Despite all this, the border remained porous, both on the map and on the ground where local people from the other side of the border would cross over as a short cut to the nearest market town rather than stay on ‘their side’ of the border where the nearest town was several days walk away.
To be useful, maps have to leave things out. They are simplified representations that help us navigate and understand, but at the cost of omitting details, complexities and the dynamic nature of everything. As such they are always political in that there is power in deciding what to exclude, what to include and how to represent that which is included. Being included can be as dangerous as being excluded.
In one of Jorge Louis Borges’ stories he describes an attempt to create an accurate map of an empire. More and more details are added to the map and the scale increases until the map turns into a realistic depiction at the scale of 1:1. Subsequent generations realise that this map is of no use and abandon it to turn into ruins.
Taking this story as his point of departure, Umberto Eco writes about the logical and practical impossibility of creating such a map, which amongst other things would need to include a copy of itself in order to be a complete representation of the empire, which would then require the addition of another map (including the map containing the map) and so on, to infinity.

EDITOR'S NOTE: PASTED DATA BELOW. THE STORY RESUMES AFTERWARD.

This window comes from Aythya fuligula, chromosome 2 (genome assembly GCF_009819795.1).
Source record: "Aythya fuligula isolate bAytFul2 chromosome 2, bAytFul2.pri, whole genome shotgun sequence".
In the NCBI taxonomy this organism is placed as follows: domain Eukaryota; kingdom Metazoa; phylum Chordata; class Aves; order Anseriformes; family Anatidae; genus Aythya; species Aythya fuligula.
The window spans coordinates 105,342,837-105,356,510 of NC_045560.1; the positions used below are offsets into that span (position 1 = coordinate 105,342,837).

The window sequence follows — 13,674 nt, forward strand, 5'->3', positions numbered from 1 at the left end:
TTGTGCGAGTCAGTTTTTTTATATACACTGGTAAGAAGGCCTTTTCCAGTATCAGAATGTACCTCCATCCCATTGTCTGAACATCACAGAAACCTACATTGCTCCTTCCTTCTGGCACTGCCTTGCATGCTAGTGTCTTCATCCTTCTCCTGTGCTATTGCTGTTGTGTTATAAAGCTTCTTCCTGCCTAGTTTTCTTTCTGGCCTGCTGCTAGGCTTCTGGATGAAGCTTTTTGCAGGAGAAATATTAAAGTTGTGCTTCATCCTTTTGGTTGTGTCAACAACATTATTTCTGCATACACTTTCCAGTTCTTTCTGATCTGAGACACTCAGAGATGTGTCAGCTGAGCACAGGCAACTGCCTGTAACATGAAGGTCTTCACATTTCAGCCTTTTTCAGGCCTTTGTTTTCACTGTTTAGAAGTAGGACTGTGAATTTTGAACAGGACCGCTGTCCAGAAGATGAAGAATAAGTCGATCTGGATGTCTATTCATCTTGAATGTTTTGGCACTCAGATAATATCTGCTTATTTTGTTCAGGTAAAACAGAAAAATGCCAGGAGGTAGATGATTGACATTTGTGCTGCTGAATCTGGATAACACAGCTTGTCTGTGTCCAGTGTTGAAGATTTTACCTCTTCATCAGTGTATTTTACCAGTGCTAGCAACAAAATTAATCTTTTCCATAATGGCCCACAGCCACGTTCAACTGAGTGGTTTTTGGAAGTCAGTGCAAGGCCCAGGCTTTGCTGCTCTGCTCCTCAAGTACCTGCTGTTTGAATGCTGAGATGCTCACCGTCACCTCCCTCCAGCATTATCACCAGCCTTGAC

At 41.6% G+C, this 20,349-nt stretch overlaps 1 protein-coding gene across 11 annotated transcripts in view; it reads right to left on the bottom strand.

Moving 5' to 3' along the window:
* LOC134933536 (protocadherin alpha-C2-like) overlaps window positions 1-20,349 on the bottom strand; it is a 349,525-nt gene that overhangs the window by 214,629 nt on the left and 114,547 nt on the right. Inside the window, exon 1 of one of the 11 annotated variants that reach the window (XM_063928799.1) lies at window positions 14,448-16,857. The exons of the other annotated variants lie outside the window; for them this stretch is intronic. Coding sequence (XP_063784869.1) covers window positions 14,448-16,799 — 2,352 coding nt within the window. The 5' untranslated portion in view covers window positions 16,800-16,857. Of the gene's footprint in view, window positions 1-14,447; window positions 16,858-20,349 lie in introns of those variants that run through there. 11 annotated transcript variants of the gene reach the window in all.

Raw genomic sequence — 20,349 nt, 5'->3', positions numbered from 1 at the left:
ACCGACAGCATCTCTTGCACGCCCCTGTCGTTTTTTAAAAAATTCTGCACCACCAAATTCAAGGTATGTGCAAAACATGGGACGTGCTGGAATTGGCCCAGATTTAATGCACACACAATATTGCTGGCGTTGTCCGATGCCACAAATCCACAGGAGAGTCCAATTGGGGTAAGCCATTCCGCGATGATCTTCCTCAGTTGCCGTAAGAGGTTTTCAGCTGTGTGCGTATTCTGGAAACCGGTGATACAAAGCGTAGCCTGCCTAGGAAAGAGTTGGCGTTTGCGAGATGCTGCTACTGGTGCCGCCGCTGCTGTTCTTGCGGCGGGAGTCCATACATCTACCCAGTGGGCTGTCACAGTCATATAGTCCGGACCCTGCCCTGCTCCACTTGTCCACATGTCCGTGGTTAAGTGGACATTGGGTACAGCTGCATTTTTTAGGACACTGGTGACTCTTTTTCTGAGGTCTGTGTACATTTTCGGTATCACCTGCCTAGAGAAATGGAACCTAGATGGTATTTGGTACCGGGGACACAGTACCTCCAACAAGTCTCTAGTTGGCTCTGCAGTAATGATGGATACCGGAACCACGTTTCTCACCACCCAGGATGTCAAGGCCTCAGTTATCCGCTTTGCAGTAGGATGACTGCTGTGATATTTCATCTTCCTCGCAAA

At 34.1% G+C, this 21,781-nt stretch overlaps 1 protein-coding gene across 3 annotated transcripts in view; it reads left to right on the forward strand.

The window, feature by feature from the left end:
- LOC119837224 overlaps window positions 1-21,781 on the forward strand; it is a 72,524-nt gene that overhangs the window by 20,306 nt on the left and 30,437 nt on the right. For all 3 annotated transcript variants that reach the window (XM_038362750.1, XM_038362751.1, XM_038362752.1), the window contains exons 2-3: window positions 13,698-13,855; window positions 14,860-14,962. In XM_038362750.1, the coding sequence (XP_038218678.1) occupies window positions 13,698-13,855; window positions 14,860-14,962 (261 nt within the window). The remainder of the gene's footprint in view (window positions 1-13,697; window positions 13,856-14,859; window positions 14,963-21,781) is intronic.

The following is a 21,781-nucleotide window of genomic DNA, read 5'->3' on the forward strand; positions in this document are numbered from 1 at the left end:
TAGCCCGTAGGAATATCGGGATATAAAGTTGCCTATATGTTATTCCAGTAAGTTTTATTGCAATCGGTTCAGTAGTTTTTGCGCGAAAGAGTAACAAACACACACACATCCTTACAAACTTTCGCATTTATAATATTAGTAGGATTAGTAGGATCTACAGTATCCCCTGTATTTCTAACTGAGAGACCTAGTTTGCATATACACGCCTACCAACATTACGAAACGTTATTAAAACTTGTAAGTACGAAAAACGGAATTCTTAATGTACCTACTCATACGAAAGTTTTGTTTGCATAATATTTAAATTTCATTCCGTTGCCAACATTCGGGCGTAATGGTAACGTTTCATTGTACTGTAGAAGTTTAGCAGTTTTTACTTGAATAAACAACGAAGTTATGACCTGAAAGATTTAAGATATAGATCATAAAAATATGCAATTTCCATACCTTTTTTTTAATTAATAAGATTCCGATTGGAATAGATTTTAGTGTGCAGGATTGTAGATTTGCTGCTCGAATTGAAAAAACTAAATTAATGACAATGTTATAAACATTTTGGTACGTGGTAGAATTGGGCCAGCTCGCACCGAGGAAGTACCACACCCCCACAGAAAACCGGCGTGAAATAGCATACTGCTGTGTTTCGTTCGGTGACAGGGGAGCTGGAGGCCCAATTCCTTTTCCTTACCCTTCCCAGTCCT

In my old school atlas, different kinds of maps sit side by side pointing to the multiplicity of possible ways of representing places. There are political maps (which in this case have become historic as countries and empires have fallen apart or sprung into existence), geological maps (more colourful than even the political maps), topographic maps, maps of human population density and air pollution, maps of rain and temperature patterns in space, and a map of spring (expressed in coloured bands representing the average dates of apple blossom in different places).
To represent these things they need to be converted into something measureable, something that can be extracted, quantified and compared.
Would the bees agree that average apple blossom date is the right way to define spring? Would the toads? The swallows? The earthworms? The river? And what about the apple trees themselves?
If animals and plants and other beings made maps, what would these maps look like and what would they contain?